Cultural sustainability in the archipelago

Katriina Siivonen,
Adjunct Professor, University Lecturer,
Finland Futures Research Centre,
University of Turku,

Southwest Finland has a wide and idyllic archipelago, which covers 10,000 km2 of water and includes over 22,000 islands. There are large and fertile islands in the inner archipelago, and, mostly in the outer archipelago, very small and barren islands, which cover 75 % of the area. The population on the islands is c. 17,600.

The living conditions in the Southwest Finland archipelago have changed in the course of the modernisation process. The former sources of livelihood, mainly agriculture and fishing, are no longer as profitable for the inhabitants. As a result, during the 20th century, the population fell steadily. Nevertheless, since the 1970s, the size of the population has remained relatively stable. The most extensive branch of industry is currently the services. Although living conditions have been changing rapidly, many old cultural traits are still practiced in some form.

In the everyday archipelago culture, nature is the element which ties people most strongly to their own archipelago area. All in all, identification with the archipelago is based on practices related to nature and the community. As in culture always, these operate as tacit knowledge, which are sometimes difficult to grasp and describe in words. However, in some contexts tacit knowledge is elevated to conscious symbols. They are at the same time the beautiful and violent nature of the archipelago, the shores of islands forming borders, the freedom to work and define one’s own way of life inside these borders, and the skills and knowledge learned on the islands, which are able to conquer the administrational and literal knowledge defined outside of them. Culture and identities are always in constant motion, also in the archipelago. Moreover, a very prevalent element in these identities is the will of the archipelago people to define changes themselves within the shores of the islands. Only nature is an acceptable and strong definer of actions and identities.

To a degree, actions in local development work, and for instance in development of tourism, emphasize essential traits taken from everyday life identities in the archipelago. These are, for instance, the value of the former way of life, and the archipelago skills and knowledge that were part of it. They have deep meaning for local people, although they do not wish to limit the development of the archipelago only to protect and preserve a past way of life. In some respects, the aims of the development projects can be consciously opposed to the local archipelago identities. This is the case, for instance, when the goal is to create new forms of cooperation in the area. Then, for many people, these activities begin to overstep important island boundaries where a will exist to define life forms inside of these boundaries without the impact of the outside authorities. However, novel practices and relations in cooperation are established, if people working with the development processes are aware of these traits of the archipelago culture.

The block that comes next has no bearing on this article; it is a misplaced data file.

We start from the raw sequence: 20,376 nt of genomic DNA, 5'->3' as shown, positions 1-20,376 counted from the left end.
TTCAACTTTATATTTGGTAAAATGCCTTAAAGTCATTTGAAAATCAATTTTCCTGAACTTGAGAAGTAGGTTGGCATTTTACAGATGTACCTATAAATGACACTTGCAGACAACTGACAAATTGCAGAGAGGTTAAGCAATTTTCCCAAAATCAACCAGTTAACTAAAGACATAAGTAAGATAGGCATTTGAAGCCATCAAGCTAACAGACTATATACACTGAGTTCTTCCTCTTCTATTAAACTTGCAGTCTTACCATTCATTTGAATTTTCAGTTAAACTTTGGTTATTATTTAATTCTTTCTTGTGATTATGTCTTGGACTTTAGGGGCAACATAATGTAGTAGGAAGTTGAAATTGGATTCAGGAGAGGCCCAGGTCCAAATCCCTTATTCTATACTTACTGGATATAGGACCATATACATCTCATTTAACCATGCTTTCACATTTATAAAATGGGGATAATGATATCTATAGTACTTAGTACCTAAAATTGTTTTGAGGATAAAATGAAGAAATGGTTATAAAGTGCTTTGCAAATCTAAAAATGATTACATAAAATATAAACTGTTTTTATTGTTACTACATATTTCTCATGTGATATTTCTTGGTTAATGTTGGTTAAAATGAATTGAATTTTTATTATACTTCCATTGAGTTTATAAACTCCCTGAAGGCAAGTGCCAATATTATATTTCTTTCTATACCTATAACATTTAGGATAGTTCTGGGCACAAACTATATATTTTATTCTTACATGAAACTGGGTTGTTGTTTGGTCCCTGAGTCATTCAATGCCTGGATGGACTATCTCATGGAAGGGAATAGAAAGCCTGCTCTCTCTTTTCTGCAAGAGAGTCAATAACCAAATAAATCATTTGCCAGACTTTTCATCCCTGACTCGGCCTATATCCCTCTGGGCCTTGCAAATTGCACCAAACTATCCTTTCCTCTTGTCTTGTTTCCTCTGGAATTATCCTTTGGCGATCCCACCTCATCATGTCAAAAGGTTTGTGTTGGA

In the regional development, the best results will be reached if the local culture is not only used as an instrument in development work but also as a basic understanding of local ways of act in the environment and among people. Knowledge and understanding of important traits in local culture should primarily be a part of the mode of activities of the development work. Then the essential power of culture will be used in development processes.

To better reach ecological sustainability, the relationship between humanity and nature needs to be uniformly redefined. We need cultural change to reach ecological sustainability, and thus we need changing and creative culture. The direction of cultural change everywhere, especially in our technologized world, is not necessarily towards a more ecologically sustainable world. There are tendencies towards the overuse of natural resources, even in areas where human beings have a strong commitment to nature. What we must do is guide this change, and apply the understanding that nature exerts power over human systems to all aspects of our future development.

In particular, if the sustainability of culture is seen only as the protection of the continuity of cultural heritage, there is a risk of stagnation of a living culture and ultimately the development of something that, whilst once ensuring sustainability, simply ceases to do so. Cultural change is necessary to ensure both cultural and ecological sustainability.

Therefore, it can also be argued that culture should not be seen as a dimension of sustainability, but rather as a platform for all dimensions of sustainability. This platform is a process that involves the development of all human activities; economic activities, social structures, human-nature relationships, and the instrumental use of cultural heritage are all defined and redefined through this process.


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